The Bliss Blog

Broken Arm Broken Heart

in Relationships
The Author
Vance Larson
This verified expert offers personal coaching services
Posted on June 19, 2018

So she's sitting in my office looking at me like I am crazy. She had an 18-month relationship with a wonderful guy and they were to be married in the coming months. She is in my office because she found out this morning that he has been cheating on her with a coworker for the past 3 months. Both devastated and hurt, she said she has already signed up for 3 dating apps and has 6 dates lined up.

 
I get it. No one wants to find themselves in this situation. But mass dating is not the answer. I am not a drinker. But I once found myself in a bar with a friend of mine going through a similar time. What I remembered most is what he said. He said, "The best way to get over the last one is with the next one." Being his friend, I joked about how many times we had this same conversation. And the answer to that question was 6 times in the past 4 years. The reality is that when you break your arm, you need to rest it. The same holds true with a broken heart. 
 
Finding out that mister wonderful had been cheating on her called for her to react. I told her not to react, but to retreat. That in no way was it healthy to be going on 6 dates when she has yet to process her feelings about losing the man she was to marry in a few months. They have actually done studies about recovery time in terms of break-ups. One school of thought is that if you have been with someone 10 years, it would take you 5 years to adjust and move on in a healthy manner. (Half the time spent together). While I don't necessarily agree, I do know that one does not move through that process in a few hours, let alone be in the right head space to be dating multiple people in the next week. 
 
I always find it interesting on how we try and cheat the process. Breaking up and/or divorce is hard. It takes an emotional toll on us. We need time to evaluate, adjust and heal. This process takes time. The same time one would honor when mending a broken bone. You simply cannot break your arm and put a cast on it and expect to move on like everything is normal. You will have limitations. You are simply not 100 percent. Yes, you may get it reset or have surgery. But there is still recovery time that will be required. Why would we expect anything less?
 
So, what is the magic number to getting over a relationship? I think that number will be very different for everybody. The real question is can we take a look and learn from this past relationship and come out better.  I have said it many times over. So many people do not nurture themselves or the process after a break-up. And when we don't do the internal work, we more often than not have the same relationship over and over again only with a different person. Take a month. Take several. Do not throw yourself into another relationship. Is not fair to you. And it's really not fair to the person your dating.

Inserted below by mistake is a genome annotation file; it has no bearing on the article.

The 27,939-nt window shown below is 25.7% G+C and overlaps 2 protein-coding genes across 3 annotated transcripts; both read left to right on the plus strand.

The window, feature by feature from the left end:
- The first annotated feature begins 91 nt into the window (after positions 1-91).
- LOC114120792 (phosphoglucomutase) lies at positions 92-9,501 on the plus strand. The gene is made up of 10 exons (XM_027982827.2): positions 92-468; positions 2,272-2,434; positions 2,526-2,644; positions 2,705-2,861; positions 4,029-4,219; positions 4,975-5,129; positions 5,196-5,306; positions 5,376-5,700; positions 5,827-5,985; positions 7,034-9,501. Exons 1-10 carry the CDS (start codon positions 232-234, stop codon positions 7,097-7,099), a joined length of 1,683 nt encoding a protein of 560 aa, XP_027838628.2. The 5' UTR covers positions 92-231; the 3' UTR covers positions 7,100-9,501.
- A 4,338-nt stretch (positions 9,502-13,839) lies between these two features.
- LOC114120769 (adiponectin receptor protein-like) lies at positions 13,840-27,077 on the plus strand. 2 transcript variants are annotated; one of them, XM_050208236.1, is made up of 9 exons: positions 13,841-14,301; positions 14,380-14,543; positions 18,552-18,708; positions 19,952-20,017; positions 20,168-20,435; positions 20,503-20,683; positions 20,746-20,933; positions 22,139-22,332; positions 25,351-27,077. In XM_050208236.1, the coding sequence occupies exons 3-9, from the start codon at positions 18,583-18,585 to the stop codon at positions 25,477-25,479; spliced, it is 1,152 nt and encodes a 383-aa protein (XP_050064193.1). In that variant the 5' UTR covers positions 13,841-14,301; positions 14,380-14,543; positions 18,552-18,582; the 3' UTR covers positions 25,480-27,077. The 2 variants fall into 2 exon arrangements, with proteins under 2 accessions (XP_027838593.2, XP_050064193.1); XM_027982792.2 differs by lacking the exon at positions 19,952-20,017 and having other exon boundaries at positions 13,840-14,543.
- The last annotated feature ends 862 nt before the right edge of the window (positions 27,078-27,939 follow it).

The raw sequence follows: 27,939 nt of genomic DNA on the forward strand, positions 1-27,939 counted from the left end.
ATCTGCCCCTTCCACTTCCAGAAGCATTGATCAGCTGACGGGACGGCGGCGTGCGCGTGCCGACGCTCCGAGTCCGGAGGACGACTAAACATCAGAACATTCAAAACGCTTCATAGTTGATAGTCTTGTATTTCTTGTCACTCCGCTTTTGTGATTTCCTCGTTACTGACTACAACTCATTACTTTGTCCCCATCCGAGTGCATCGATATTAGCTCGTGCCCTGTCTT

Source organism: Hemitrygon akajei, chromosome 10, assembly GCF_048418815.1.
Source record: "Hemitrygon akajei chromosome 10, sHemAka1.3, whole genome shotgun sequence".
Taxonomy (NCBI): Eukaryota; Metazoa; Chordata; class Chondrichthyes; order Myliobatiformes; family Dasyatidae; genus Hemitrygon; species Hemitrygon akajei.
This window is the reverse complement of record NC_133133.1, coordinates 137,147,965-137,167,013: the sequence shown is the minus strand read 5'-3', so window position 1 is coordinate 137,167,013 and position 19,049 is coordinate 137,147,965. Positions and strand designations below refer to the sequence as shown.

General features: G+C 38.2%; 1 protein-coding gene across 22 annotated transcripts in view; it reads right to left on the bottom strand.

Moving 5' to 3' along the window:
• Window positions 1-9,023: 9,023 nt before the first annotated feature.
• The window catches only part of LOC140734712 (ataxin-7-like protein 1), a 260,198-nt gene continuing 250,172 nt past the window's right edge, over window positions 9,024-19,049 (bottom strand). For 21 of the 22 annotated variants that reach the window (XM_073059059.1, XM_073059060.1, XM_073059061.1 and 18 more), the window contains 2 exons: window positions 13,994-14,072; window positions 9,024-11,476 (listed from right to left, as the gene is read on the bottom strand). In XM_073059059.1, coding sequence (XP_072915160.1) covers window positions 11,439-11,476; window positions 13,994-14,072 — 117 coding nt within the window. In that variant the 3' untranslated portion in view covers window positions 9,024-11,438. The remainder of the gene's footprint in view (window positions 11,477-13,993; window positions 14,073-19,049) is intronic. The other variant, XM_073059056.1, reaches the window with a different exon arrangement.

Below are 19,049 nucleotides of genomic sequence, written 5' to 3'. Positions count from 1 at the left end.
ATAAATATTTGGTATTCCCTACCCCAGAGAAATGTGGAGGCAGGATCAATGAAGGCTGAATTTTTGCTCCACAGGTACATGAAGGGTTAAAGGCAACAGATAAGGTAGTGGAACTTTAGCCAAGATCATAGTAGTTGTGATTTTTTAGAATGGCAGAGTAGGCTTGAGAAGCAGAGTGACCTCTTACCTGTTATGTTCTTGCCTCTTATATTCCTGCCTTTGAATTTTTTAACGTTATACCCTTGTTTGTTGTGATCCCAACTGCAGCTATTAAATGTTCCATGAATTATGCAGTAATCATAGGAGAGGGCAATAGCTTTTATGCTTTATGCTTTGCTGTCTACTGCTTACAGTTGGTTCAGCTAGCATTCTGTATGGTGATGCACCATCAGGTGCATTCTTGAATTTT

I have been married for quite some time. But prior to my marriage, I enjoyed a healthy social {dating} life. In my late 20's it clicked that I too was having the same relationship over and over again. I quickly made a few changes, and from that point on, my relationships took on a new meaning and greater level of intimacy. 

The 2 adjustments that I came up with were:
 
1. Do not date anyone for 3-6 months after ending a relationship.
 
2. Do not listen to friends or family about my break-up.
 
Why 3-6 months? It just felt like the right amount to do some self-evaluation. And while my friends and family always meant well, I didn't want anyone to distract me from my self-evaluation. That the validation, intimacy and at times, the kick in the butt, ultimately had to come from myself for it to really sink in. I think in retrospect, I would have been able to move through my process a little faster had I sought out a counselor or coach. But in the end, I think the time did me good. 
 
So while my client is shooting a glaring look at me and saying that I don't know how she feels. She is right. I do not. But, I can tell you from a mental health standpoint that she does, in fact, need some time to process. I can also share my experiences of being cheating on and having my world come crashing down. But in the end, we must be our own superhero and save ourselves. Because no amount of dating and distraction is going to fill the void of being hurt. 
 
Broken arm or broken heart. Both require time to heal. 
 
 

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Comments

1 comment
  • Deborah Fairfull
    Deborah Fairfull A great article in raising our awareness around emotional health. Because emotions are not "seen", they are "felt", it is easy to overlook that they do need time as does our physical body does to heal, before we feel emotionally...  more
    June 19, 2018 - 1 likes this

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